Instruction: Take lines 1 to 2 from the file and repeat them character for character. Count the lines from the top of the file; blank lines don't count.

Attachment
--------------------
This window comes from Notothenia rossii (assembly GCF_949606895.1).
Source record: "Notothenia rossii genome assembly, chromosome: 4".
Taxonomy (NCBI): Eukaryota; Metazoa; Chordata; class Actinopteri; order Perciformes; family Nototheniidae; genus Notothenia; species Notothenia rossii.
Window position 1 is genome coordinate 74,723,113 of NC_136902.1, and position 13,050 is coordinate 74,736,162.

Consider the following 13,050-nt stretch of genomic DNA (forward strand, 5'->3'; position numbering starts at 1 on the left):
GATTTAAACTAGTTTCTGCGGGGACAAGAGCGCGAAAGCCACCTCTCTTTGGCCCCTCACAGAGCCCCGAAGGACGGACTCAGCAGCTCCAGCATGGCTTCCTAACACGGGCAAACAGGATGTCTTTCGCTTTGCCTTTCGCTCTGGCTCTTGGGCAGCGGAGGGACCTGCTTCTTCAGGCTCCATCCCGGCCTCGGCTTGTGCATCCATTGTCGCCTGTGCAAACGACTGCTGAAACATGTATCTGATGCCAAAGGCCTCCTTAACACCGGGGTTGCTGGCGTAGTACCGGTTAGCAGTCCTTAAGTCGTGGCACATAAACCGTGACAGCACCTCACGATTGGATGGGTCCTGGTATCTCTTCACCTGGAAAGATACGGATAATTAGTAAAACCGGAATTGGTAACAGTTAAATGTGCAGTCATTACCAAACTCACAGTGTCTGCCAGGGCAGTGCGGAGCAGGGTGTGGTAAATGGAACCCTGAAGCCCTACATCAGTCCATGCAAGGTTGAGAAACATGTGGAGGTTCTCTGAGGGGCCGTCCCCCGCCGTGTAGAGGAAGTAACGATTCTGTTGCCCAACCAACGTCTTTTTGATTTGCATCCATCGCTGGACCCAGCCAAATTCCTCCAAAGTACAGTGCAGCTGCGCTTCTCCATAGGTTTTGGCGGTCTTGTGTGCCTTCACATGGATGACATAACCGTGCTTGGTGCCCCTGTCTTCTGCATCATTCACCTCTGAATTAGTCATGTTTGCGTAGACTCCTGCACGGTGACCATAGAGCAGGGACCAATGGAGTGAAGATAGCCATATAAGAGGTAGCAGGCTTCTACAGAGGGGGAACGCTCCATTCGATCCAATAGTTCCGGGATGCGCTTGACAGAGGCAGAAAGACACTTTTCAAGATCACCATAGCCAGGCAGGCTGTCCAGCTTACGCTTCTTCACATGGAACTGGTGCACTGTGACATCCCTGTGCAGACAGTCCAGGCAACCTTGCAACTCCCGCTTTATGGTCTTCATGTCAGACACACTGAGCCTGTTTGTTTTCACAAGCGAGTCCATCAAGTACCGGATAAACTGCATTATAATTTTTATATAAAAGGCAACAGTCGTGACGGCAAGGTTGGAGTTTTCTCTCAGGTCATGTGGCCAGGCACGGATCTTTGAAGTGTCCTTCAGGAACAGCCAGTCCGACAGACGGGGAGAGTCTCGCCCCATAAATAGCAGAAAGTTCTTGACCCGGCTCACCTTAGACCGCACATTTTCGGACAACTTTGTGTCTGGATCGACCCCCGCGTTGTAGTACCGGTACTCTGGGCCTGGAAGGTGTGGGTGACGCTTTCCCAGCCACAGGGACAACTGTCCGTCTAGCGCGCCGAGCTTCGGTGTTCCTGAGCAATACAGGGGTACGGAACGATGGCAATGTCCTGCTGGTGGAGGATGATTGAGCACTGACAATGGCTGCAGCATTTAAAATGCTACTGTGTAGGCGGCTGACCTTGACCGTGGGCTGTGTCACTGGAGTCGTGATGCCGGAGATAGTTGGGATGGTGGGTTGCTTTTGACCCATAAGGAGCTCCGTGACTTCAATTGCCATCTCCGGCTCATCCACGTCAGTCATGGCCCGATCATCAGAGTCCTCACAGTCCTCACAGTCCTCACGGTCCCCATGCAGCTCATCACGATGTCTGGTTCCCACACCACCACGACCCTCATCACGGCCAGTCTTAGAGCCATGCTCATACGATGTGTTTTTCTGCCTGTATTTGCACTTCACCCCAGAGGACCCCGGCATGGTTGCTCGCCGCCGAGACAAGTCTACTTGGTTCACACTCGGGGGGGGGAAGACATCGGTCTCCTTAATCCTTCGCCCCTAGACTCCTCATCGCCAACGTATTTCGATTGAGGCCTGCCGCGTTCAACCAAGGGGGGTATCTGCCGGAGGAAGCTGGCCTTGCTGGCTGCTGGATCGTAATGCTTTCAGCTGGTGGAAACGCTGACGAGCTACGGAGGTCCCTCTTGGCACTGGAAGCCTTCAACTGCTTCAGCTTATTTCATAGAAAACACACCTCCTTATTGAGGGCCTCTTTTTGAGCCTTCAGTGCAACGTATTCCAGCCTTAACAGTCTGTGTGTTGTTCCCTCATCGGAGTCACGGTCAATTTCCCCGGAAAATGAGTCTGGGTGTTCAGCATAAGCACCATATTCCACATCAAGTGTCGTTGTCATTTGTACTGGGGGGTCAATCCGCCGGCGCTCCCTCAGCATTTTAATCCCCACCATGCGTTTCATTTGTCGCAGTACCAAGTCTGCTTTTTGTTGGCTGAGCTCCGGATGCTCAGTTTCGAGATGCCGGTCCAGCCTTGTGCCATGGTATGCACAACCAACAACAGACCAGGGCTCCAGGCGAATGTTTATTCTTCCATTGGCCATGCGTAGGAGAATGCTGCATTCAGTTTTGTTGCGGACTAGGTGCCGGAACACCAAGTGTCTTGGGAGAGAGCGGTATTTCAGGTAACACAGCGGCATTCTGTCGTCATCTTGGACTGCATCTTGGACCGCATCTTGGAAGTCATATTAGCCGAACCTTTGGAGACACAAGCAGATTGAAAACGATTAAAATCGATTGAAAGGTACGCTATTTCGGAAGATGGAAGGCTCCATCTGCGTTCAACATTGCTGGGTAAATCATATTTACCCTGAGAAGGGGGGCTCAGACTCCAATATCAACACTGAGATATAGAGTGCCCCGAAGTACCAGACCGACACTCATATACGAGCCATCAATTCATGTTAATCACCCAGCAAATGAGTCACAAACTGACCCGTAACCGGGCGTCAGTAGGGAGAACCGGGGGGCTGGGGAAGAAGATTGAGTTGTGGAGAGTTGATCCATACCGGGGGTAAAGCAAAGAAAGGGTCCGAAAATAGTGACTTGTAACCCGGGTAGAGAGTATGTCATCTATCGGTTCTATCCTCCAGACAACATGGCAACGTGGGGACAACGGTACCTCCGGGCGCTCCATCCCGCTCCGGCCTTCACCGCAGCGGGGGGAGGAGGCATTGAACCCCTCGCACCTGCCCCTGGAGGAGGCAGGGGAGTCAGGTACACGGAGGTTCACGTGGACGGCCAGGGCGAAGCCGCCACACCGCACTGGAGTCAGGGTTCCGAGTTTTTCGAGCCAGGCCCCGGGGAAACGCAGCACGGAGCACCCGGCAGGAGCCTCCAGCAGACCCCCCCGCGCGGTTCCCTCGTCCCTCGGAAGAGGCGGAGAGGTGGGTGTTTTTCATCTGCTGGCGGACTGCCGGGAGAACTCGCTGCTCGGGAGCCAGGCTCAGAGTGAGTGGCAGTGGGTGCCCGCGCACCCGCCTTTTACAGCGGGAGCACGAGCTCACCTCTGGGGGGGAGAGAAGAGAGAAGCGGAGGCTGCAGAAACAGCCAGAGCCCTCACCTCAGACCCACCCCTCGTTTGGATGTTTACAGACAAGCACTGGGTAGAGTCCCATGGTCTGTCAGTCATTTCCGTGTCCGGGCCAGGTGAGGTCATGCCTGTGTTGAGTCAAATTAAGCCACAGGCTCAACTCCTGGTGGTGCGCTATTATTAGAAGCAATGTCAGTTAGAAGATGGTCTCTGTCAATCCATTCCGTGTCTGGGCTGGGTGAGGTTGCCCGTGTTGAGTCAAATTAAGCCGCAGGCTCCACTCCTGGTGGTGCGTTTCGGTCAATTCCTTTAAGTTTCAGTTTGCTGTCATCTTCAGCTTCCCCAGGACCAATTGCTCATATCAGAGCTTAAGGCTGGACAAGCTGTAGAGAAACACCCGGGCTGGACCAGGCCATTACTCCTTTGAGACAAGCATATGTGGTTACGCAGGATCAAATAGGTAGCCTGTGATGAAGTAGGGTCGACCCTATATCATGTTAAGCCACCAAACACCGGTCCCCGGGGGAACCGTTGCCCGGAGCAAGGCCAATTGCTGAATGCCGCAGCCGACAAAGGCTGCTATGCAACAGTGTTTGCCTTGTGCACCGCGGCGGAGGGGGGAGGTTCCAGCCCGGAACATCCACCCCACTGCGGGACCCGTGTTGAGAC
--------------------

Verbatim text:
This window comes from Notothenia rossii (assembly GCF_949606895.1).
Source record: "Notothenia rossii genome assembly, chromosome: 4".